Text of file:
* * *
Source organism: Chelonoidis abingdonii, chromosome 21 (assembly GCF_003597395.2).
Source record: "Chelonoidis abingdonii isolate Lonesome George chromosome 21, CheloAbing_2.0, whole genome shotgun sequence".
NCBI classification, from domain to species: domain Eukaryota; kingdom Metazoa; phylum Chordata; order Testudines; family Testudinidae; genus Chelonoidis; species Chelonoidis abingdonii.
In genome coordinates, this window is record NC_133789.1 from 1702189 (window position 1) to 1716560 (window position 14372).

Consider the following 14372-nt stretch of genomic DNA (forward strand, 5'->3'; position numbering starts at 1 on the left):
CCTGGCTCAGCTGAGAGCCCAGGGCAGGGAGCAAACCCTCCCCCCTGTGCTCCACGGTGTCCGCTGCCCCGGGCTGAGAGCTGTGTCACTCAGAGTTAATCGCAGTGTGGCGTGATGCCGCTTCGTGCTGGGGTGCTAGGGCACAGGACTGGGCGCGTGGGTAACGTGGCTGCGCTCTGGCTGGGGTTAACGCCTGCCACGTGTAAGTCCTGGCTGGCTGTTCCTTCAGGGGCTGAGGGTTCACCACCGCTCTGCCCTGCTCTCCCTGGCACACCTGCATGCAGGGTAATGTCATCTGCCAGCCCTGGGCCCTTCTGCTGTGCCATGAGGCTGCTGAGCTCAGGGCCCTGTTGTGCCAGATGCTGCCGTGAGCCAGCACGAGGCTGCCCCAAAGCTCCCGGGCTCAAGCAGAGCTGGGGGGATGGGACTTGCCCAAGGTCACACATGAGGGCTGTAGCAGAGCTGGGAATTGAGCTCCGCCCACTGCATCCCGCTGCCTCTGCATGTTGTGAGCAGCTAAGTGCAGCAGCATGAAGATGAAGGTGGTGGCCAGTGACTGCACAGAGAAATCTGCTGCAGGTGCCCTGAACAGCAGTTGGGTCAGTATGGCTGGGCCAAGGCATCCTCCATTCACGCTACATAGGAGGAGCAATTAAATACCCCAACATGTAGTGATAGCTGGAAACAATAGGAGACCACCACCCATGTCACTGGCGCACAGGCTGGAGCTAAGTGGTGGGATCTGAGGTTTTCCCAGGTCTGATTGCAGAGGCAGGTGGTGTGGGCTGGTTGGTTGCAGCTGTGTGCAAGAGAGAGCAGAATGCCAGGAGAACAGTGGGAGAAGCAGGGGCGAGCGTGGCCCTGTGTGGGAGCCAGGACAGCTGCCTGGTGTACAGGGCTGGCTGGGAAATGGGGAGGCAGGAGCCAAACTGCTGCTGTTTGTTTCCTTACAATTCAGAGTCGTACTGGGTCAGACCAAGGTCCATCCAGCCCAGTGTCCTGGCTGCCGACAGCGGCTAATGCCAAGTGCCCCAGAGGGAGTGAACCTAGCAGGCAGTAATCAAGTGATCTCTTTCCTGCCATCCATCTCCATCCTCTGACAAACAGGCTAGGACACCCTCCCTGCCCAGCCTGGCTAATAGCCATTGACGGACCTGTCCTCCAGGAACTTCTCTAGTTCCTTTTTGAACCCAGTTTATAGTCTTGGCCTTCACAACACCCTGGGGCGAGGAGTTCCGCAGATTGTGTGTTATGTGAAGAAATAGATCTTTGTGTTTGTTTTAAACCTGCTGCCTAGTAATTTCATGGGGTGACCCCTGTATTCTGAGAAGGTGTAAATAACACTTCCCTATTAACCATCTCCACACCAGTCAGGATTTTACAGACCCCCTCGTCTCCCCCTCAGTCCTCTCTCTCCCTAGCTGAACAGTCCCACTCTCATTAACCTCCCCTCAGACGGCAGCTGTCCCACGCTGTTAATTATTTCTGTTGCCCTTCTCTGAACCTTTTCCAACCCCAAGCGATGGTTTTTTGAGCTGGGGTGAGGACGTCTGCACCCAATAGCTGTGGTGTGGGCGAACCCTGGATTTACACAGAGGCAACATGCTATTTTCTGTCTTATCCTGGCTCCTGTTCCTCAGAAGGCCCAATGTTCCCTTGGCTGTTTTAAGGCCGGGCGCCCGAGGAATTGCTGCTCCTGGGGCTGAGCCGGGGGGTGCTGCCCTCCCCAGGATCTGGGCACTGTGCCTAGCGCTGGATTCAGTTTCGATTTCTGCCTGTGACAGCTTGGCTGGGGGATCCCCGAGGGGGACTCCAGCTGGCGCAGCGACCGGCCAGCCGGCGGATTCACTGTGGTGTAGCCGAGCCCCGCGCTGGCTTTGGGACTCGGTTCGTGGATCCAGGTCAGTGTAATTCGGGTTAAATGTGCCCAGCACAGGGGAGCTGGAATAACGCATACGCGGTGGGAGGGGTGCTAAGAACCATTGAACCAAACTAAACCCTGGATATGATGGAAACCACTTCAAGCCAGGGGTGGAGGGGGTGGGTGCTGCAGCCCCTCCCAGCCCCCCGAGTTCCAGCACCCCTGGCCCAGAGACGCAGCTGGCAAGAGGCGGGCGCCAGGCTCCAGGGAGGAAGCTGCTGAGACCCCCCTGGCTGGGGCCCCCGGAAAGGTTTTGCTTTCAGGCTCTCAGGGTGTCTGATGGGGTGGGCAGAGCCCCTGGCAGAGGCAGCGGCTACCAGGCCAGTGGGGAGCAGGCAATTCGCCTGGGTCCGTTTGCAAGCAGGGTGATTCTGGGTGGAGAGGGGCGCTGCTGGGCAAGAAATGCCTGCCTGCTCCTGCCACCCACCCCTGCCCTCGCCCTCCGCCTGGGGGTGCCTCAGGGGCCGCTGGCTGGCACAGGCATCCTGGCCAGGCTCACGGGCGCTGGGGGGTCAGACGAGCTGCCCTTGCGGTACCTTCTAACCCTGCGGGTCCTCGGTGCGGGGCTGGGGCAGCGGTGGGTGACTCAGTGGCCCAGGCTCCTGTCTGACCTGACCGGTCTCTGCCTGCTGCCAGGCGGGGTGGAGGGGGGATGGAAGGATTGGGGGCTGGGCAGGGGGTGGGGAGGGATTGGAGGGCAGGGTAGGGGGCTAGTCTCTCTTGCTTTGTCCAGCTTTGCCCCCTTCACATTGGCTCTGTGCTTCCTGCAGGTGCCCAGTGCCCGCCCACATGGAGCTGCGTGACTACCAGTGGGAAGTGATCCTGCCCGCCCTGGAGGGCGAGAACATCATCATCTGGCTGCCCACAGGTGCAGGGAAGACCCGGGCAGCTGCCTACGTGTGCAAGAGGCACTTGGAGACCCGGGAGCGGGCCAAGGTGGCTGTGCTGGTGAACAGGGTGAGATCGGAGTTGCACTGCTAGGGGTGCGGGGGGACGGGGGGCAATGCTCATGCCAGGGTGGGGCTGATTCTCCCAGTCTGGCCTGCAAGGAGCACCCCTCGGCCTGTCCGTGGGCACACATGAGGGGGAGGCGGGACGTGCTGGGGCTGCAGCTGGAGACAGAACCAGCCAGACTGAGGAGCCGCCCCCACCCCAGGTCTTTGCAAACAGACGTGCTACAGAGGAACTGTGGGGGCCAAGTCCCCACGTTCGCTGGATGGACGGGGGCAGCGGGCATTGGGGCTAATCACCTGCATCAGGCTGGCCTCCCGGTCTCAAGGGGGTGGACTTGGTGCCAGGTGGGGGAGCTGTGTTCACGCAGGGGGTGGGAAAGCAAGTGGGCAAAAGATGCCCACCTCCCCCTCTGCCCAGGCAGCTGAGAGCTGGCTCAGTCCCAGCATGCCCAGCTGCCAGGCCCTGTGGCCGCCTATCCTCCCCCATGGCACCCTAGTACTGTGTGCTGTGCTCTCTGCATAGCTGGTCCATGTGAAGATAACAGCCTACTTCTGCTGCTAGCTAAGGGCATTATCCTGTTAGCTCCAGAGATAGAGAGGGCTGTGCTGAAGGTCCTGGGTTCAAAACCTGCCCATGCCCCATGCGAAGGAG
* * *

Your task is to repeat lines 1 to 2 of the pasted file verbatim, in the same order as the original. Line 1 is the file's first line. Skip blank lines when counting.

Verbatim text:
Source organism: Chelonoidis abingdonii, chromosome 21 (assembly GCF_003597395.2).
Source record: "Chelonoidis abingdonii isolate Lonesome George chromosome 21, CheloAbing_2.0, whole genome shotgun sequence".